The Loopback API framework is designed around the idea of model-driven API development. In a the server-side Node application, logical objects like tables from relational databases or collections from NoSQL datasources like MongoDB or even existing SOAP or REST APIs are discovered and persisted as models. Each model can be aggregated, mashed up and customized with business logic during the modeling exercise. A model’s structure and schema validation are defined in JavaScript and are independent of the connected backend structure.


When switching between datasources, these models and references remain unaffected. This permits the seamless replication of data between say a MongoDB instance, and an Oracle database or between two relational data stores like SQL Server and PostgreSQL. Because Loopback can run in your datacenter or on the cloud, it allows data replication to happen across production environments.

These server side models are exposed to the client as JavaScript or natively in iOS and Android using SDKs. The state of these models is synchronous, thereby allowing CRUD operations to occur with built-in conflict resolution capabilities.


Because LoopBack is leveraging isomorphic JavaScript, it can take this remoting capability much further. You can even persist the backend data models into the HTML5 local storage of the browser.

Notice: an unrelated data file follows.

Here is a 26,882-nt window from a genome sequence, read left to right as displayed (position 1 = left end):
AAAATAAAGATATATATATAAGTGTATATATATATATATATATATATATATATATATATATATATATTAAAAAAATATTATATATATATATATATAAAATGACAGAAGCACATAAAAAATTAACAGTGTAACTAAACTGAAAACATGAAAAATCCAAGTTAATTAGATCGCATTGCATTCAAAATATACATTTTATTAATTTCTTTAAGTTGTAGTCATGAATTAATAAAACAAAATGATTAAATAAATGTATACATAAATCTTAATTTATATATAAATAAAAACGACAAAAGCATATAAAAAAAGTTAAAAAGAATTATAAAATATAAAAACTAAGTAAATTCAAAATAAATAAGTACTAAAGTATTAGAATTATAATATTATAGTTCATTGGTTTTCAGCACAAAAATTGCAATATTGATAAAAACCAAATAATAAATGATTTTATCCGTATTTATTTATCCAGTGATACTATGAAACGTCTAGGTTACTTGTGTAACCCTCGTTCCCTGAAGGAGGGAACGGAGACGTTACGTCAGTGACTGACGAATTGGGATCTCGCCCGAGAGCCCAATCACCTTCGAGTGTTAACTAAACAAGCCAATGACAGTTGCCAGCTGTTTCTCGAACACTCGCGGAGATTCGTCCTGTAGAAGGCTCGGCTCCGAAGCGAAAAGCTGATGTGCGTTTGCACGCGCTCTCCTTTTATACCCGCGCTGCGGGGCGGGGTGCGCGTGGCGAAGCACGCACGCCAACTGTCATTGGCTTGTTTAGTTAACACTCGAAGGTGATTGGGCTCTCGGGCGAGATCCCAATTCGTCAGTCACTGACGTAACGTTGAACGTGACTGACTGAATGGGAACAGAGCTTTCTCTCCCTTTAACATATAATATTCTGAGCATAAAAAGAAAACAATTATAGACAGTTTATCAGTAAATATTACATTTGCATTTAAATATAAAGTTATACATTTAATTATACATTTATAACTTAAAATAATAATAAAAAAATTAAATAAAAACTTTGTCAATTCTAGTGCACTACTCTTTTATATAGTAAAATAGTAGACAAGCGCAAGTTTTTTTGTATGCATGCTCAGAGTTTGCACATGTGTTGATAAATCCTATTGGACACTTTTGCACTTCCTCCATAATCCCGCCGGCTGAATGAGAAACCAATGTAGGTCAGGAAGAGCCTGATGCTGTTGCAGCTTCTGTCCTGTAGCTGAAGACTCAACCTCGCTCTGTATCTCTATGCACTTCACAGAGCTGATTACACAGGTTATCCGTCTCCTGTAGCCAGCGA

When the client app goes offline, these stored models are still available in the browser. When the device reconnects, any changes to these models or data stored within it is synched to the model on the backend or vice versa. Multiple app instances on the client or multiple clients may be updating the same shared data model. Hence, to avoid data corruption, special asynchronous conflict resolution is built into the server side.

Why replication?

Replication allows you to easily sync data across various databases using Node or the browser. This functionality moves data between clients and servers, plus lets you focus on what makes your app useful. Below are some use cases that I find particularly interesting:

  • In the browser, attach your model to a local storage database and sync with the server when you have connectivity.